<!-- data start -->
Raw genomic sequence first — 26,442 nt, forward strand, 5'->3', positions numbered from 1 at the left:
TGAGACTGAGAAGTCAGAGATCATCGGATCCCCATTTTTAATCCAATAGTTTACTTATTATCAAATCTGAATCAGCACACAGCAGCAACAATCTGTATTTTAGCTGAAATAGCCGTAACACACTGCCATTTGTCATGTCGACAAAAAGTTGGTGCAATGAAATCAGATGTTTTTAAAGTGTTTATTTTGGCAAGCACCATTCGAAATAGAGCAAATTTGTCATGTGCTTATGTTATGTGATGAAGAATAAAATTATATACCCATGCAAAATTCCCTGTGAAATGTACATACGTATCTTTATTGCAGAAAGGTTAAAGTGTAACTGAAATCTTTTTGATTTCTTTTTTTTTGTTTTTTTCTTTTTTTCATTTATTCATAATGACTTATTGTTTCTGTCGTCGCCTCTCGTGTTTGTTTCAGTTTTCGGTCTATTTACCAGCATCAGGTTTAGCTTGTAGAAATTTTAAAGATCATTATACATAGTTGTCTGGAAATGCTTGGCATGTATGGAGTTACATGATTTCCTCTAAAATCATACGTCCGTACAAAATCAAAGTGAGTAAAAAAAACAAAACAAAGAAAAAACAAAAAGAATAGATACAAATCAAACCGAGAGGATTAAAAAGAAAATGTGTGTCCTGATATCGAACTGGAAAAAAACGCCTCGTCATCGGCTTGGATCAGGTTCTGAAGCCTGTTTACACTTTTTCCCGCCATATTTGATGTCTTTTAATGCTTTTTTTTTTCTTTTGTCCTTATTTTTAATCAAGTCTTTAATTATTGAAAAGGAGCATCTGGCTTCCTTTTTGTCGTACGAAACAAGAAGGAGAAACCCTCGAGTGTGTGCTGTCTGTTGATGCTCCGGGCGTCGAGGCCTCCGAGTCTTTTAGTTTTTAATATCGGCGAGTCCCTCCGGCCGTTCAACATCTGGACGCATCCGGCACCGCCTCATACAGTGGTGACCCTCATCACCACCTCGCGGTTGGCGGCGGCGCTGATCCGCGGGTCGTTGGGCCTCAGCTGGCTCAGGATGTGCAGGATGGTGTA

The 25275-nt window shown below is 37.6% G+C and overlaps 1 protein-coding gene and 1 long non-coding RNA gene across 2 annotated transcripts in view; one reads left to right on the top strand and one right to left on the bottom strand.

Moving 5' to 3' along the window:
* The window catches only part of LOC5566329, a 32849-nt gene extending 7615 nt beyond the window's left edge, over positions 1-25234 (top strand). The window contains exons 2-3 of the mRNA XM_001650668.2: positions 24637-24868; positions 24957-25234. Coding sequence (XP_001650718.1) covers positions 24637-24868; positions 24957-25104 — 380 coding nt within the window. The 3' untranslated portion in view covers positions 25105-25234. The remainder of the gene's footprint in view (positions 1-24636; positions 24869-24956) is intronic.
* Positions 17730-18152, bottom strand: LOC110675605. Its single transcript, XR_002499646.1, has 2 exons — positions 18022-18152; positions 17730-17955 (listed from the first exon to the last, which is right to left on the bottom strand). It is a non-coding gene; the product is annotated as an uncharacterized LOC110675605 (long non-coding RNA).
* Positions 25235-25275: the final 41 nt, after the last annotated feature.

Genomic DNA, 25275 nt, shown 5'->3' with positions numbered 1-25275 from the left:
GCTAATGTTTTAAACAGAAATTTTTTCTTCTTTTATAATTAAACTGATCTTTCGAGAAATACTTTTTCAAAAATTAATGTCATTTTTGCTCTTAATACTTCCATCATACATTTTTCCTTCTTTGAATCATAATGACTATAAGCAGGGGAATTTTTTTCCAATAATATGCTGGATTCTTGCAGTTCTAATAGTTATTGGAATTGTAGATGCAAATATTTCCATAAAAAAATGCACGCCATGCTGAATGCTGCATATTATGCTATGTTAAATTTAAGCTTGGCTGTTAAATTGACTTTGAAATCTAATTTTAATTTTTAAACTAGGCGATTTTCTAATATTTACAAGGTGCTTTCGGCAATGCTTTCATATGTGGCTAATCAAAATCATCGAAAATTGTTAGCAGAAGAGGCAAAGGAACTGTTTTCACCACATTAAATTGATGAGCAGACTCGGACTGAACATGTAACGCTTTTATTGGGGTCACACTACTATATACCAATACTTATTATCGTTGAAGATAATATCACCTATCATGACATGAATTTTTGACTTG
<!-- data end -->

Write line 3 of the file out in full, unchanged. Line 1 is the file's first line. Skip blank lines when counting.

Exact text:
The 25275-nt window shown below is 37.6% G+C and overlaps 1 protein-coding gene and 1 long non-coding RNA gene across 2 annotated transcripts in view; one reads left to right on the top strand and one right to left on the bottom strand.